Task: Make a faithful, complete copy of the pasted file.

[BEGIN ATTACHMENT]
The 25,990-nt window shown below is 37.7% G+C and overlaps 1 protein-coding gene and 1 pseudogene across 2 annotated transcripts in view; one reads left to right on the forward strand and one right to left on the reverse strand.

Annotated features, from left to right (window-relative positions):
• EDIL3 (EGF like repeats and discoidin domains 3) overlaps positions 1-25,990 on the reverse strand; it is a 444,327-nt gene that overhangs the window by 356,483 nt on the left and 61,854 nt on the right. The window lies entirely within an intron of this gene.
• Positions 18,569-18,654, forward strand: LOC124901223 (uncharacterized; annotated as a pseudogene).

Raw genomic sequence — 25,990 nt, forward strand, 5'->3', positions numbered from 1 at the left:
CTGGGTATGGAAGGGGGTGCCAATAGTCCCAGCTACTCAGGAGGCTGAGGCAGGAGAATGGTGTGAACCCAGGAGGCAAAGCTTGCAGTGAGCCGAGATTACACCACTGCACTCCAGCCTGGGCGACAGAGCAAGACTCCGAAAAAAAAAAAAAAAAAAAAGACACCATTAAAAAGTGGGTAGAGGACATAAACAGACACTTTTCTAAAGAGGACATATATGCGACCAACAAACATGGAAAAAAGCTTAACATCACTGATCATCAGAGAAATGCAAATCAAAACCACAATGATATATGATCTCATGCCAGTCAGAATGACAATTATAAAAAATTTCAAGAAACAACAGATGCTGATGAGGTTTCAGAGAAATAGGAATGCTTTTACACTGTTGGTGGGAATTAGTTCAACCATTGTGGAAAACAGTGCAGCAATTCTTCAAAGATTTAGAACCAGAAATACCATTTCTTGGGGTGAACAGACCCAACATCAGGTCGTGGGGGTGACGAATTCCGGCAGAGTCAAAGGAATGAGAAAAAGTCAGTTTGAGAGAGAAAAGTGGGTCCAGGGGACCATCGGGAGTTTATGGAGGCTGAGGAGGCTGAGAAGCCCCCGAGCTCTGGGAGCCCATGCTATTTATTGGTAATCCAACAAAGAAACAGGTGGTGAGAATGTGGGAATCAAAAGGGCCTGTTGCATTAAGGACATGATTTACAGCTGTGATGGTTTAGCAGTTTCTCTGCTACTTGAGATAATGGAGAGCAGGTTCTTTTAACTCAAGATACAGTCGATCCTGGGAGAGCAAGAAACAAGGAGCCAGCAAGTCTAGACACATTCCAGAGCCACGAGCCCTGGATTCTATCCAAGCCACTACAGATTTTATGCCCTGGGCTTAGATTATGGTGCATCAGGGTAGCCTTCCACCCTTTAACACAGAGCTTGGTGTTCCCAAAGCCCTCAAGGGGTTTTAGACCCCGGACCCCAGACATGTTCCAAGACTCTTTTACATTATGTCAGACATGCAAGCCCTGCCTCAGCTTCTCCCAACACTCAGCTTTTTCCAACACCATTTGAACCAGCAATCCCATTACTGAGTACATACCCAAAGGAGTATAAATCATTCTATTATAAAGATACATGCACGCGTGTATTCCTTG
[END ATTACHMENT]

The 25,990-nt window shown below is 37.7% G+C and overlaps 1 protein-coding gene and 1 pseudogene across 2 annotated transcripts in view; one reads left to right on the forward strand and one right to left on the reverse strand.

Annotated features, from left to right (window-relative positions):
• EDIL3 (EGF like repeats and discoidin domains 3) overlaps positions 1-25,990 on the reverse strand; it is a 444,327-nt gene that overhangs the window by 356,483 nt on the left and 61,854 nt on the right. The window lies entirely within an intron of this gene.
• Positions 18,569-18,654, forward strand: LOC124901223 (uncharacterized; annotated as a pseudogene).

Raw genomic sequence — 25,990 nt, forward strand, 5'->3', positions numbered from 1 at the left:
CTGGGTATGGAAGGGGGTGCCAATAGTCCCAGCTACTCAGGAGGCTGAGGCAGGAGAATGGTGTGAACCCAGGAGGCAAAGCTTGCAGTGAGCCGAGATTACACCACTGCACTCCAGCCTGGGCGACAGAGCAAGACTCCGAAAAAAAAAAAAAAAAAAAAGACACCATTAAAAAGTGGGTAGAGGACATAAACAGACACTTTTCTAAAGAGGACATATATGCGACCAACAAACATGGAAAAAAGCTTAACATCACTGATCATCAGAGAAATGCAAATCAAAACCACAATGATATATGATCTCATGCCAGTCAGAATGACAATTATAAAAAATTTCAAGAAACAACAGATGCTGATGAGGTTTCAGAGAAATAGGAATGCTTTTACACTGTTGGTGGGAATTAGTTCAACCATTGTGGAAAACAGTGCAGCAATTCTTCAAAGATTTAGAACCAGAAATACCATTTCTTGGGGTGAACAGACCCAACATCAGGTCGTGGGGGTGACGAATTCCGGCAGAGTCAAAGGAATGAGAAAAAGTCAGTTTGAGAGAGAAAAGTGGGTCCAGGGGACCATCGGGAGTTTATGGAGGCTGAGGAGGCTGAGAAGCCCCCGAGCTCTGGGAGCCCATGCTATTTATTGGTAATCCAACAAAGAAACAGGTGGTGAGAATGTGGGAATCAAAAGGGCCTGTTGCATTAAGGACATGATTTACAGCTGTGATGGTTTAGCAGTTTCTCTGCTACTTGAGATAATGGAGAGCAGGTTCTTTTAACTCAAGATACAGTCGATCCTGGGAGAGCAAGAAACAAGGAGCCAGCAAGTCTAGACACATTCCAGAGCCACGAGCCCTGGATTCTATCCAAGCCACTACAGATTTTATGCCCTGGGCTTAGATTATGGTGCATCAGGGTAGCCTTCCACCCTTTAACACAGAGCTTGGTGTTCCCAAAGCCCTCAAGGGGTTTTAGACCCCGGACCCCAGACATGTTCCAAGACTCTTTTACATTATGTCAGACATGCAAGCCCTGCCTCAGCTTCTCCCAACACTCAGCTTTTTCCAACACCATTTGAACCAGCAATCCCATTACTGAGTACATACCCAAAGGAGTATAAATCATTCTATTATAAAGATACATGCACGCGTGTATTCCTTG